So says the Pope, in so many words:
Pope Benedict XVI encouraged countries around the world to end the death penalty as a legal sanction at his Nov. 30 general audience.
Addressing a group of pilgrims gathered in Rome for an international conference on the controversial topic, the Pope said he hopes that their deliberations “will encourage the political and legislative initiatives being promoted in a growing number of countries to eliminate the death penalty.”
The conference was organized by the Italian-based Sant’Egidio Community under the theme of “No Justice Without Life.” The Pope told them that he applauded “the substantive progress made in conforming penal law both to the human dignity of prisoners and the effective maintenance of public order.”
The Catechism of the Catholic Church says that the traditional teaching of the Church “does not exclude” recourse to the death penalty when it is “the only practicable way to defend the lives of human beings effectively against the aggressor.” It adds, however, that today such cases are “very rare, if not practically non-existent.”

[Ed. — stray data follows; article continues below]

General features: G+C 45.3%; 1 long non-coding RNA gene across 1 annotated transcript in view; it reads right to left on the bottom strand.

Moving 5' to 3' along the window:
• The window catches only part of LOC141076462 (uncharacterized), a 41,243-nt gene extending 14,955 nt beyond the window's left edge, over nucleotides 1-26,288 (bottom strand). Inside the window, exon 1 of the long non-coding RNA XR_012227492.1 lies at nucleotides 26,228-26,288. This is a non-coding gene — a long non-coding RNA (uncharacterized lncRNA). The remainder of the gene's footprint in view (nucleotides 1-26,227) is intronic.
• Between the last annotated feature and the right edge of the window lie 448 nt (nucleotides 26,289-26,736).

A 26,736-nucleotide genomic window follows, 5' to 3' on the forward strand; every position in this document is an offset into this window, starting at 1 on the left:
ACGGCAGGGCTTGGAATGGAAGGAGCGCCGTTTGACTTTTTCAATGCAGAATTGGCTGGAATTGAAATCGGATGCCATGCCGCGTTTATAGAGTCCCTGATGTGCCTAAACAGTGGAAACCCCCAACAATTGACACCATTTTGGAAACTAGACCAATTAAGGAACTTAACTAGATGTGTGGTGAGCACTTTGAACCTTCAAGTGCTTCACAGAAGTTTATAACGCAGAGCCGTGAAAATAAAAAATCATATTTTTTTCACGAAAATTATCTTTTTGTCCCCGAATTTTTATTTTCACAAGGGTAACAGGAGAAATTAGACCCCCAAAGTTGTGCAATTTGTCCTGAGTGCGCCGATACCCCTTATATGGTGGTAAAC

Long before my return to Catholicism, this issue was one I found myself flipping back and forth on. I've struggled long and hard on whether it was right or wrong.
Now that I'm attempting (and failing too often) to be a faithful Catholic, I'm choosing to follow the Church's teaching. As the piece articulates, it's pretty clear:
CCC 2267: “Assuming that the guilty party’s identity and responsibility have been fully determined, the traditional teaching of the Church does not exclude recourse to the death penalty, if this is the only possible way of effectively defending human lives against the unjust aggressor. If, however, non-lethal means are sufficient to defend and protect people’s safety from the aggressor, authority will limit itself to such means, as these are more in keeping with the concrete conditions of the common good and are more in conformity to the dignity of the human person. Today, in fact, as a consequence of the possibilities which the state has for effectively preventing crime, by rendering one who has committed an offense incapable of doing harm – without definitely taking away from him the possibility of redeeming himself – the cases in which the execution of the offender is an absolute necessity are very rare, if not practically non-existent.”
I cannot complain nor point fingers at Catholics who ignore the Church's teachings on hot button issues like abortion and gay marriage if I choose to do the same about the death penatly.
H/T to Mark Shea.